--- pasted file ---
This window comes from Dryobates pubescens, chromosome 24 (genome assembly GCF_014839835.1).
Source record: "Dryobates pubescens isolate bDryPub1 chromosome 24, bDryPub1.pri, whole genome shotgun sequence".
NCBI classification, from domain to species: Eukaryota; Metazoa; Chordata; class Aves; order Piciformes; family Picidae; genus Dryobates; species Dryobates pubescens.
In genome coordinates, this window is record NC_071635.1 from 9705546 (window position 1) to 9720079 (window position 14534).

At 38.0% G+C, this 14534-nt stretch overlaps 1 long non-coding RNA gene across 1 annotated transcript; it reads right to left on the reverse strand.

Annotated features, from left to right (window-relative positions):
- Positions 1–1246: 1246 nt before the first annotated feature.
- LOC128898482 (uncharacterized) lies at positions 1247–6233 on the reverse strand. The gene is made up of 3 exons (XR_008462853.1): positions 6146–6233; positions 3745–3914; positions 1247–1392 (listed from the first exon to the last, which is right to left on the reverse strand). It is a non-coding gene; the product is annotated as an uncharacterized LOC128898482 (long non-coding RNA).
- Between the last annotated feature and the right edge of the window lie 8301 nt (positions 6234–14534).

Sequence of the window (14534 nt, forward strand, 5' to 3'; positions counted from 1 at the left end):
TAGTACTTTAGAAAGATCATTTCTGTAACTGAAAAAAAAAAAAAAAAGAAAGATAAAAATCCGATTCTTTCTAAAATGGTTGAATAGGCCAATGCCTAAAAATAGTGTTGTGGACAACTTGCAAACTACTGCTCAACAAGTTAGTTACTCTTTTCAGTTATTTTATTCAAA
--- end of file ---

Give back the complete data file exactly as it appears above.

This window comes from Dryobates pubescens, chromosome 24 (genome assembly GCF_014839835.1).
Source record: "Dryobates pubescens isolate bDryPub1 chromosome 24, bDryPub1.pri, whole genome shotgun sequence".
NCBI classification, from domain to species: Eukaryota; Metazoa; Chordata; class Aves; order Piciformes; family Picidae; genus Dryobates; species Dryobates pubescens.
In genome coordinates, this window is record NC_071635.1 from 9705546 (window position 1) to 9720079 (window position 14534).

At 38.0% G+C, this 14534-nt stretch overlaps 1 long non-coding RNA gene across 1 annotated transcript; it reads right to left on the reverse strand.

Annotated features, from left to right (window-relative positions):
- Positions 1–1246: 1246 nt before the first annotated feature.
- LOC128898482 (uncharacterized) lies at positions 1247–6233 on the reverse strand. The gene is made up of 3 exons (XR_008462853.1): positions 6146–6233; positions 3745–3914; positions 1247–1392 (listed from the first exon to the last, which is right to left on the reverse strand). It is a non-coding gene; the product is annotated as an uncharacterized LOC128898482 (long non-coding RNA).
- Between the last annotated feature and the right edge of the window lie 8301 nt (positions 6234–14534).

Sequence of the window (14534 nt, forward strand, 5' to 3'; positions counted from 1 at the left end):
TAGTACTTTAGAAAGATCATTTCTGTAACTGAAAAAAAAAAAAAAAAGAAAGATAAAAATCCGATTCTTTCTAAAATGGTTGAATAGGCCAATGCCTAAAAATAGTGTTGTGGACAACTTGCAAACTACTGCTCAACAAGTTAGTTACTCTTTTCAGTTATTTTATTCAAA